On a recent road trip, a friend of mine stated that he thought that requiring daytime running lights in all cars was ill-advised, since it would result in more gas being consumed and it wasn’t clear to him that the lives saved through extra safety on the highways would outweigh the extra health costs caused by putting more pollutants into the atmosphere. I countered by saying that (a) if headlights were a significant gas-guzzlers, fewer people would, and (b) a larger effect could probably be obtained by a slight improvement in fuel-efficiency standards anyways.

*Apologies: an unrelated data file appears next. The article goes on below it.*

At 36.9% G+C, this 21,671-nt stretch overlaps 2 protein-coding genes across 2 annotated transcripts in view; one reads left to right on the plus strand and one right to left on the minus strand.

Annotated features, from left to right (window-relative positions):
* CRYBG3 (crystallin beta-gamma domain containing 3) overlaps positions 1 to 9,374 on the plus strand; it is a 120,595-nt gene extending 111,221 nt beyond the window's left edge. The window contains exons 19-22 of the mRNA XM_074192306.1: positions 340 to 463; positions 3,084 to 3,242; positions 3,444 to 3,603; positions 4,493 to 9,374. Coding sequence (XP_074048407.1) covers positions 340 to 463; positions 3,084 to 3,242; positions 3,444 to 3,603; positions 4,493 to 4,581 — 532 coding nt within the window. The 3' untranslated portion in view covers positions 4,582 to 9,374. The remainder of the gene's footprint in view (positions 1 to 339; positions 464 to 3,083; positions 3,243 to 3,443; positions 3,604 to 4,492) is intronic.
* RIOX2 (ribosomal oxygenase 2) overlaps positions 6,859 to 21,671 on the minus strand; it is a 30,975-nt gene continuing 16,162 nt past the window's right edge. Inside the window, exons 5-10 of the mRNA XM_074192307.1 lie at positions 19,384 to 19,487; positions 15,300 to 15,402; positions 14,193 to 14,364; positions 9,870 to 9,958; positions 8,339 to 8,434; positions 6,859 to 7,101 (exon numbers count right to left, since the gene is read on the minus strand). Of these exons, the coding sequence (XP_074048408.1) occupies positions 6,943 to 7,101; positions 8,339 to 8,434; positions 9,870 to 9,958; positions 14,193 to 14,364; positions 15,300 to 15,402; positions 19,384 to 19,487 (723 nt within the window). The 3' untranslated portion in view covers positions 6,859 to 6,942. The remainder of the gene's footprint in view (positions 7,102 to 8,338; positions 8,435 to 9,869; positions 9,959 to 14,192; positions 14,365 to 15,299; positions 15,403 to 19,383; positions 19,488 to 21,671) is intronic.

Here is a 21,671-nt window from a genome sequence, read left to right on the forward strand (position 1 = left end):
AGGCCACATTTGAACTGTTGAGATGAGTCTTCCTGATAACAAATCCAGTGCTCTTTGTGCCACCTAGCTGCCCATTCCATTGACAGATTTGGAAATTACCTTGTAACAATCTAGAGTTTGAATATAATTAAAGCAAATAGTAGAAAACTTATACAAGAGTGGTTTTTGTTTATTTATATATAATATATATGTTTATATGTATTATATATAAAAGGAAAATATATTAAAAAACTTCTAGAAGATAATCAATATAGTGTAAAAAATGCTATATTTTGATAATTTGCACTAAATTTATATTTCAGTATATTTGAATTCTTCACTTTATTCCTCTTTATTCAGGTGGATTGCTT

Being that we’re both science geeks, we wanted some hard numbers to settle the argument. So my question is: how much gasoline is required to run one’s headlights for, say, one hour while traveling at 60 mph down the interstate? I know very little about the inner workings of cars, but I think to make a back-of-the-envelope calculation I need the following numbers:
[li]the chemical energy available when burning a gallon of gas,[/li][li]the efficiency with which the car transforms this chemical energy into electrical energy for the headlights, and[/li][li]the wattage of a typical headlight (it’s probably best to leave those fancy-shmancy halogen dealies out of this.)[/li][/ul]
So I turn to you folks. Anyone have an idea of what these numbers are?